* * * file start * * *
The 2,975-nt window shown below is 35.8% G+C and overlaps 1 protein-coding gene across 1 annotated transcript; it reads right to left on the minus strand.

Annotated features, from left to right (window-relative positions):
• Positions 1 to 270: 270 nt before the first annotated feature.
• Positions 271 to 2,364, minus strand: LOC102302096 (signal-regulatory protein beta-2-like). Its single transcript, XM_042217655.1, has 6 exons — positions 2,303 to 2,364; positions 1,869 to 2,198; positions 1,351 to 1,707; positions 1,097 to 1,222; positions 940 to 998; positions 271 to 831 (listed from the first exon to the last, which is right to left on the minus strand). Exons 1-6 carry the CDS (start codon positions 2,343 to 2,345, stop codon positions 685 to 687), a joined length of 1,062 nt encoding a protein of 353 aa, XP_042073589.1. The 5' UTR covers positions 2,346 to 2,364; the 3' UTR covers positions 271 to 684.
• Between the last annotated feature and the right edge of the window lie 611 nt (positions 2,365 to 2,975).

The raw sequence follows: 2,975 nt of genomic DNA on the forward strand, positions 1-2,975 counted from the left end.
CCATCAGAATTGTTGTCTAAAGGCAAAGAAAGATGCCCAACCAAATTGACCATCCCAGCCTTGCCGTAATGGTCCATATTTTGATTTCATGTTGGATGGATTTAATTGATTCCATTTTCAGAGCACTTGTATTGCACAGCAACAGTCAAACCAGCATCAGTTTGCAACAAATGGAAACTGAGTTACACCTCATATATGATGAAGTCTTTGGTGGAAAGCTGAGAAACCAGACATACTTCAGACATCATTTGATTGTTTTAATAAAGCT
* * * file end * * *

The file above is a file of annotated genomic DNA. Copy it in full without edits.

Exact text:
The 2,975-nt window shown below is 35.8% G+C and overlaps 1 protein-coding gene across 1 annotated transcript; it reads right to left on the minus strand.

Annotated features, from left to right (window-relative positions):
• Positions 1 to 270: 270 nt before the first annotated feature.
• Positions 271 to 2,364, minus strand: LOC102302096 (signal-regulatory protein beta-2-like). Its single transcript, XM_042217655.1, has 6 exons — positions 2,303 to 2,364; positions 1,869 to 2,198; positions 1,351 to 1,707; positions 1,097 to 1,222; positions 940 to 998; positions 271 to 831 (listed from the first exon to the last, which is right to left on the minus strand). Exons 1-6 carry the CDS (start codon positions 2,343 to 2,345, stop codon positions 685 to 687), a joined length of 1,062 nt encoding a protein of 353 aa, XP_042073589.1. The 5' UTR covers positions 2,346 to 2,364; the 3' UTR covers positions 271 to 684.
• Between the last annotated feature and the right edge of the window lie 611 nt (positions 2,365 to 2,975).

The raw sequence follows: 2,975 nt of genomic DNA on the forward strand, positions 1-2,975 counted from the left end.
CCATCAGAATTGTTGTCTAAAGGCAAAGAAAGATGCCCAACCAAATTGACCATCCCAGCCTTGCCGTAATGGTCCATATTTTGATTTCATGTTGGATGGATTTAATTGATTCCATTTTCAGAGCACTTGTATTGCACAGCAACAGTCAAACCAGCATCAGTTTGCAACAAATGGAAACTGAGTTACACCTCATATATGATGAAGTCTTTGGTGGAAAGCTGAGAAACCAGACATACTTCAGACATCATTTGATTGTTTTAATAAAGCT